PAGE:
“In addition, relative to Medicare and private-pay patients, Medicaid patients may be receiving care from different hospitals and/or surgeons, or may be receiving a different mix of services and procedures,” says Dr. Kenney. [State Health Watch, 1/1/11, via Nexis]

Principle Of Health Management Associates: “Medicaid Is Coverage That People Characteristically Go On And Off Of. So, The People In Medicaid Were Likely To Have Not Been Covered For A Long Time And Have Underlying Illnesses.” From the January 1 article in State Health Watch:

Terry Conway, MD, a Chicago-based principle of Health Management Associates and former chief operating officer of the Ambulatory and Community Health Network at Cook County Bureau of Health Services in Chicago, notes that the compared outcomes in this study were for serious surgeries that are likely to be done to non-pregnant adults, which is not the major population that is in Medicaid. Also, people with serious illnesses often go onto Medicaid because of their condition, which is not the case with Medicare and commercial insurance.

“There are significant differences there. Medicaid is coverage that people characteristically go on and off of,” says Dr. Conway. “So, the people in Medicaid were likely to have not been covered for a long time and have underlying illnesses. That was controlled for, but what wasn't controlled for is how well they were cared for in the past. So, these differences could be due to how well this population was treated.”

Another possibility is that the providers or hospitals that did the surgery were not high quality or lacked the resources of facilities that see primarily Medicare and commercial insurers, Conway says. [State Health Watch, 1/1/11, via Nexis]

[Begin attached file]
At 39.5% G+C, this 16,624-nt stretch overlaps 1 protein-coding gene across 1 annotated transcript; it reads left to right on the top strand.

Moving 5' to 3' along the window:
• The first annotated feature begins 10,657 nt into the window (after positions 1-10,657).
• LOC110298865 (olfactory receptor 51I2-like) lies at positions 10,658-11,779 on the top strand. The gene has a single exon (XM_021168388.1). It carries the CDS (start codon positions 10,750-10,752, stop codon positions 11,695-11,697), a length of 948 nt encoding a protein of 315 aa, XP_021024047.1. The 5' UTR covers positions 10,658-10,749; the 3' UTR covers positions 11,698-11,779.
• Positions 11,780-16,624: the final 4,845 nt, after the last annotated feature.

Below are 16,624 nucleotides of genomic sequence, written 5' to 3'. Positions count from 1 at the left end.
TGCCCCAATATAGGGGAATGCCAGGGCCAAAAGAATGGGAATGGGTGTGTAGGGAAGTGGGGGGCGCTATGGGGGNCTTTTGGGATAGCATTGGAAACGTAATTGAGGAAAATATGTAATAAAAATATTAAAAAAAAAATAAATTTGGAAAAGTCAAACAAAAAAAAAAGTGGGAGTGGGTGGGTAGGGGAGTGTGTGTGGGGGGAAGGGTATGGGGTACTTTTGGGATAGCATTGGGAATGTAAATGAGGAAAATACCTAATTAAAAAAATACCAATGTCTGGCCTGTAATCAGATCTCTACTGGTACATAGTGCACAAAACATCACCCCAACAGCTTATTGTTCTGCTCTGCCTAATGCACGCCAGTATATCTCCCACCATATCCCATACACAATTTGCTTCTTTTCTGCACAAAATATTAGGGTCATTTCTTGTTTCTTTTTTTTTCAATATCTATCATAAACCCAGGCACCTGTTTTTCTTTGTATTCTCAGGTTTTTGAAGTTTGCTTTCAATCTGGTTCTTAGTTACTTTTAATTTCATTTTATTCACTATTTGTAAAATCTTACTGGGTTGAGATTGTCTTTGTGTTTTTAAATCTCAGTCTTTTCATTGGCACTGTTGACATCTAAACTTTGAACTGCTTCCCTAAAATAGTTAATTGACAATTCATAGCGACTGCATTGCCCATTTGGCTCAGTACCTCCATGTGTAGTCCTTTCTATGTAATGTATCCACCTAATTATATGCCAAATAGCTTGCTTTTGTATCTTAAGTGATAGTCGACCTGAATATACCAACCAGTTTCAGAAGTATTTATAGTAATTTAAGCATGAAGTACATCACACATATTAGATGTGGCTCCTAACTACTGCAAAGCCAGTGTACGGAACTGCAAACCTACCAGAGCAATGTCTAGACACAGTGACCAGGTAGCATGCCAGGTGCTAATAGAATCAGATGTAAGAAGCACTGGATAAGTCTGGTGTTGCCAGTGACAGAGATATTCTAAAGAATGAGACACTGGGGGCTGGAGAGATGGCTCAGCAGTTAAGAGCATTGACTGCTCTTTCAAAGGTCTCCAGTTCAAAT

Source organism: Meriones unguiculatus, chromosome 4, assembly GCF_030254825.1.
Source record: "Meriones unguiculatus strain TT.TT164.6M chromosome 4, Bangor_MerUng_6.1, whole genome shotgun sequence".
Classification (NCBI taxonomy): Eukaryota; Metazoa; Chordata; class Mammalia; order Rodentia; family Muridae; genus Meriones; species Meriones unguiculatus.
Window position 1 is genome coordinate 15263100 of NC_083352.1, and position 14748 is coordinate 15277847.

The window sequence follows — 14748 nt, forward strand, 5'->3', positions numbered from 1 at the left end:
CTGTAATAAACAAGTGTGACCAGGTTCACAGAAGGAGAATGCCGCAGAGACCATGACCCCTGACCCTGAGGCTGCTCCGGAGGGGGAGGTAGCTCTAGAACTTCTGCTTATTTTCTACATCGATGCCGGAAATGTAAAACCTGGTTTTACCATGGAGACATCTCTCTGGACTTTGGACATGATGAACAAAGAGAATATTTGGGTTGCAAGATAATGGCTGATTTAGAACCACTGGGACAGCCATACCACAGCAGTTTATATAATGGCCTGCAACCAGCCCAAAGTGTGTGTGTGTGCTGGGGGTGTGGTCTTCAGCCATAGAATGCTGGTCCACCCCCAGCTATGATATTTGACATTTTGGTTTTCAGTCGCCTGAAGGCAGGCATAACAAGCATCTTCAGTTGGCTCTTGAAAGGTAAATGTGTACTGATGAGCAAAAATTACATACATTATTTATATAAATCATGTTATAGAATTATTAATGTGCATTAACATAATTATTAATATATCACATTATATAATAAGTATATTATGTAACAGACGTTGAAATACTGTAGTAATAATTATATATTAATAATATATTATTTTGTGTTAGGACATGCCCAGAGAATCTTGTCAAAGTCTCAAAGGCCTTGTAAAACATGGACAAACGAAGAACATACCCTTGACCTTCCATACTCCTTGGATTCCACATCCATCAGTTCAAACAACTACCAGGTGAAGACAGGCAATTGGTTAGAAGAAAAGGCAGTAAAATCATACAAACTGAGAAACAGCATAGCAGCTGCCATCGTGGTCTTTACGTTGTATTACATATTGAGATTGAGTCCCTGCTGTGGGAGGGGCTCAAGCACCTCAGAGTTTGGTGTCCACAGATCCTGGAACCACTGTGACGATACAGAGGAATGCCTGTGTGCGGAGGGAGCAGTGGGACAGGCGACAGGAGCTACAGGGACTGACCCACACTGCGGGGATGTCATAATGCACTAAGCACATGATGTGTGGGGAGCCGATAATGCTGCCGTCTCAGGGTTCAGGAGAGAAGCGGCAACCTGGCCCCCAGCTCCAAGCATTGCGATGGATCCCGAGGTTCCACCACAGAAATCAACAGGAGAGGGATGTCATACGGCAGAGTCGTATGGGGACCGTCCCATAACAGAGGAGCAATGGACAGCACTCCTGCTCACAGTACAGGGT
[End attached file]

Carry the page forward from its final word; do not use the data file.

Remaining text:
Lead Research Scientist At GWU's Health Policy Department: Medicaid Enrollees “May Have Had Less Preventive Care Coverage Than Someone Who Had Medicare Or Private Insurance Coverage Prior To The Hospitalization” Because They Gain Eligibility Retroactively. From the January 1 article in State Health Watch:

Patricia MacTaggart, a lead research scientist and lecturer in the Health Policy Department at George Washington University in Washington, DC, says that in general, the study authors address variables that are consistent with other studies, such as volume being an indicator of quality.

“The study discussion also acknowledges identified limitations that are critical for analysis,” notes Ms. MacTaggart. For instance, many elderly and disabled Medicaid are “dually eligible” for Medicare and Medicaid, and these were counted in only one payer source in the study.

The study also acknowledges that the data source accuracy is limited by the fact that many Medicaid enrollees gain their eligibility retroactively as a result of their hospitalization. “Thus, Medicaid individuals may not be tracked in the correct category,” says Ms. MacTaggart. “More importantly, they may have had less preventive care coverage than someone who had Medicare or private insurance coverage prior to the hospitalization.”

Most states have been analyzing high-cost, high-utilization inpatient services based on their Medicaid data for some time, says Ms. MacTaggart. “What is added in this study is the comparison data from other payers,” she says.

Various states utilize Medicare Hospital Compare, The Leapfrog Hospital Survey, Healthcare Cost and Utilization Project, and the Healthcare Effectiveness Data and Information Set measurement data to do similar analyses and comparisons for the hospitals in their states in order to make decisions regarding coverage and payment.

“While inpatient hospital coverage has a significant immediate cost impact on Medicaid, outcomes of inpatient hospital stays have an even more substantial impact on Medicaid costs long term,” adds Ms. MacTaggart. [State Health Watch, 1/1/11, via Nexis]

Department Of Veterans Affairs Health Economist: Study's Researchers Controlled Only For “Observable” Factors In Patients' Medical Records. In a March 2 post on the health care blog The Incidental Economist, Austin Frakt, a health economist at the U.S. Department of Veterans Affairs and an assistant professor at Boston University's School of Public Health, wrote: